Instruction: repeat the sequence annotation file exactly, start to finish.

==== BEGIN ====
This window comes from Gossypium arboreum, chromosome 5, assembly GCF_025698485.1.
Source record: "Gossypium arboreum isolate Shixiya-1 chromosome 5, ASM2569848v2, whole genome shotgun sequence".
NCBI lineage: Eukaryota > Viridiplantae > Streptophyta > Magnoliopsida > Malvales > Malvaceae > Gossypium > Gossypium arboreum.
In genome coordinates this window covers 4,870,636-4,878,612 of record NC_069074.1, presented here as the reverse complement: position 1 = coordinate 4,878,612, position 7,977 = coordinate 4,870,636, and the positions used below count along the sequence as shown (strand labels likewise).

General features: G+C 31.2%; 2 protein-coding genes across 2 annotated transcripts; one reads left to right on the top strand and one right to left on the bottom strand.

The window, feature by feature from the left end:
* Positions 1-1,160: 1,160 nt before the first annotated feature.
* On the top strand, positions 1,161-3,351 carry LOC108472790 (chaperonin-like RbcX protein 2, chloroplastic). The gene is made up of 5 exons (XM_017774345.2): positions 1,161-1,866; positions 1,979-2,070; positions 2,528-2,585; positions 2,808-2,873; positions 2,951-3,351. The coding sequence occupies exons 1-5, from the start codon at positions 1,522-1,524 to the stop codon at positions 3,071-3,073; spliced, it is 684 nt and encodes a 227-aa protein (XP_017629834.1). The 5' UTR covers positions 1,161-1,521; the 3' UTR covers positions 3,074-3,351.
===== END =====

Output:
This window comes from Gossypium arboreum, chromosome 5, assembly GCF_025698485.1.
Source record: "Gossypium arboreum isolate Shixiya-1 chromosome 5, ASM2569848v2, whole genome shotgun sequence".
NCBI lineage: Eukaryota > Viridiplantae > Streptophyta > Magnoliopsida > Malvales > Malvaceae > Gossypium > Gossypium arboreum.
In genome coordinates this window covers 4,870,636-4,878,612 of record NC_069074.1, presented here as the reverse complement: position 1 = coordinate 4,878,612, position 7,977 = coordinate 4,870,636, and the positions used below count along the sequence as shown (strand labels likewise).

General features: G+C 31.2%; 2 protein-coding genes across 2 annotated transcripts; one reads left to right on the top strand and one right to left on the bottom strand.

The window, feature by feature from the left end:
* Positions 1-1,160: 1,160 nt before the first annotated feature.
* On the top strand, positions 1,161-3,351 carry LOC108472790 (chaperonin-like RbcX protein 2, chloroplastic). The gene is made up of 5 exons (XM_017774345.2): positions 1,161-1,866; positions 1,979-2,070; positions 2,528-2,585; positions 2,808-2,873; positions 2,951-3,351. The coding sequence occupies exons 1-5, from the start codon at positions 1,522-1,524 to the stop codon at positions 3,071-3,073; spliced, it is 684 nt and encodes a 227-aa protein (XP_017629834.1). The 5' UTR covers positions 1,161-1,521; the 3' UTR covers positions 3,074-3,351.